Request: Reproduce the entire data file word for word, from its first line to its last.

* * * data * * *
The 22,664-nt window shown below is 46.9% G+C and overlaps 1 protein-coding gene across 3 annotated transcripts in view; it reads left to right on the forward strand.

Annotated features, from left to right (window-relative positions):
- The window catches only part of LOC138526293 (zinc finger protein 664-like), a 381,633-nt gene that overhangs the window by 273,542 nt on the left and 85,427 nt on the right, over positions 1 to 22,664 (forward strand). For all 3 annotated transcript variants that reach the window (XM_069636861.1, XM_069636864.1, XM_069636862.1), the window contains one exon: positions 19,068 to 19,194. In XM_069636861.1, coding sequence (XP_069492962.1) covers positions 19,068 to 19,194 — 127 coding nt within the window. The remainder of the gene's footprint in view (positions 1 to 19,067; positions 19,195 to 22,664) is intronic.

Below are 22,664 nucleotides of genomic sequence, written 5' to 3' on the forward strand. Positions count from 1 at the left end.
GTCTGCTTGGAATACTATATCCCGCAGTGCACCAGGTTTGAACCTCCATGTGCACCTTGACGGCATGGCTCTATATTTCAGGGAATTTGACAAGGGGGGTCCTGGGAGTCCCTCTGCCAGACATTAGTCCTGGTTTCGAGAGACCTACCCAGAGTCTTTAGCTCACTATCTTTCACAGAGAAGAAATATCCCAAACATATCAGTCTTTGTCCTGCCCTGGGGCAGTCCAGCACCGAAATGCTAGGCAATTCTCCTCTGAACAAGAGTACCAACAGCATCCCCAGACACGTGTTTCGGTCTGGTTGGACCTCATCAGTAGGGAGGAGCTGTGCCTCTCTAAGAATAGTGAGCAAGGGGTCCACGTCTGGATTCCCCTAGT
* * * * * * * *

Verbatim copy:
The 22,664-nt window shown below is 46.9% G+C and overlaps 1 protein-coding gene across 3 annotated transcripts in view; it reads left to right on the forward strand.

Annotated features, from left to right (window-relative positions):
- The window catches only part of LOC138526293 (zinc finger protein 664-like), a 381,633-nt gene that overhangs the window by 273,542 nt on the left and 85,427 nt on the right, over positions 1 to 22,664 (forward strand). For all 3 annotated transcript variants that reach the window (XM_069636861.1, XM_069636864.1, XM_069636862.1), the window contains one exon: positions 19,068 to 19,194. In XM_069636861.1, coding sequence (XP_069492962.1) covers positions 19,068 to 19,194 — 127 coding nt within the window. The remainder of the gene's footprint in view (positions 1 to 19,067; positions 19,195 to 22,664) is intronic.

Below are 22,664 nucleotides of genomic sequence, written 5' to 3' on the forward strand. Positions count from 1 at the left end.
GTCTGCTTGGAATACTATATCCCGCAGTGCACCAGGTTTGAACCTCCATGTGCACCTTGACGGCATGGCTCTATATTTCAGGGAATTTGACAAGGGGGGTCCTGGGAGTCCCTCTGCCAGACATTAGTCCTGGTTTCGAGAGACCTACCCAGAGTCTTTAGCTCACTATCTTTCACAGAGAAGAAATATCCCAAACATATCAGTCTTTGTCCTGCCCTGGGGCAGTCCAGCACCGAAATGCTAGGCAATTCTCCTCTGAACAAGAGTACCAACAGCATCCCCAGACACGTGTTTCGGTCTGGTTGGACCTCATCAGTAGGGAGGAGCTGTGCCTCTCTAAGAATAGTGAGCAAGGGGTCCACGTCTGGATTCCCCTAGT